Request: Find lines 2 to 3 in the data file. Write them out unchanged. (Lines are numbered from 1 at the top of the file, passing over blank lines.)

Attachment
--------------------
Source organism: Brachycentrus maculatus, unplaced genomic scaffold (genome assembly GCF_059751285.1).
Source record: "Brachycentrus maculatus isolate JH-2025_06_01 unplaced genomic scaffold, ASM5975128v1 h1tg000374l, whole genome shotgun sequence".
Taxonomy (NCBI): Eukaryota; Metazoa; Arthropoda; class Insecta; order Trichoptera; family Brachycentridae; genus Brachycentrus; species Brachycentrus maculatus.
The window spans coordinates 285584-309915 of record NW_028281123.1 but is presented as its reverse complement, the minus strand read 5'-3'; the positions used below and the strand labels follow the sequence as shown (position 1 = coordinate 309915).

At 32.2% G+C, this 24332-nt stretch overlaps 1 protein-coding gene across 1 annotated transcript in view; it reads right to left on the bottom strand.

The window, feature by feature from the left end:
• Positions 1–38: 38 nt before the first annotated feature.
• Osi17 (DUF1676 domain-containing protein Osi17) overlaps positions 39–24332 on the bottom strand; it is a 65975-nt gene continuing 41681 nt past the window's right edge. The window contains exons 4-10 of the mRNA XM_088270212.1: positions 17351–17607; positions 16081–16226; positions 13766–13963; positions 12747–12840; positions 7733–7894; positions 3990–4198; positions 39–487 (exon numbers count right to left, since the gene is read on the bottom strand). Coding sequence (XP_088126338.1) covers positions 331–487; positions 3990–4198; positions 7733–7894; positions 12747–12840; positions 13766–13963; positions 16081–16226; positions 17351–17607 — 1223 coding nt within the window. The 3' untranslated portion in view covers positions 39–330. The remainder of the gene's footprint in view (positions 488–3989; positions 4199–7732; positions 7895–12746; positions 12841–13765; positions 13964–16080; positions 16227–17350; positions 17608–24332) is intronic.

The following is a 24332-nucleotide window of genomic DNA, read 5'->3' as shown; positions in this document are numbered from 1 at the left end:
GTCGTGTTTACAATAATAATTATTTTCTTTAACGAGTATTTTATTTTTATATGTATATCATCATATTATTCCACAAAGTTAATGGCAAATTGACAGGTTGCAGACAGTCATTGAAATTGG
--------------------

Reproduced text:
Source record: "Brachycentrus maculatus isolate JH-2025_06_01 unplaced genomic scaffold, ASM5975128v1 h1tg000374l, whole genome shotgun sequence".
Taxonomy (NCBI): Eukaryota; Metazoa; Arthropoda; class Insecta; order Trichoptera; family Brachycentridae; genus Brachycentrus; species Brachycentrus maculatus.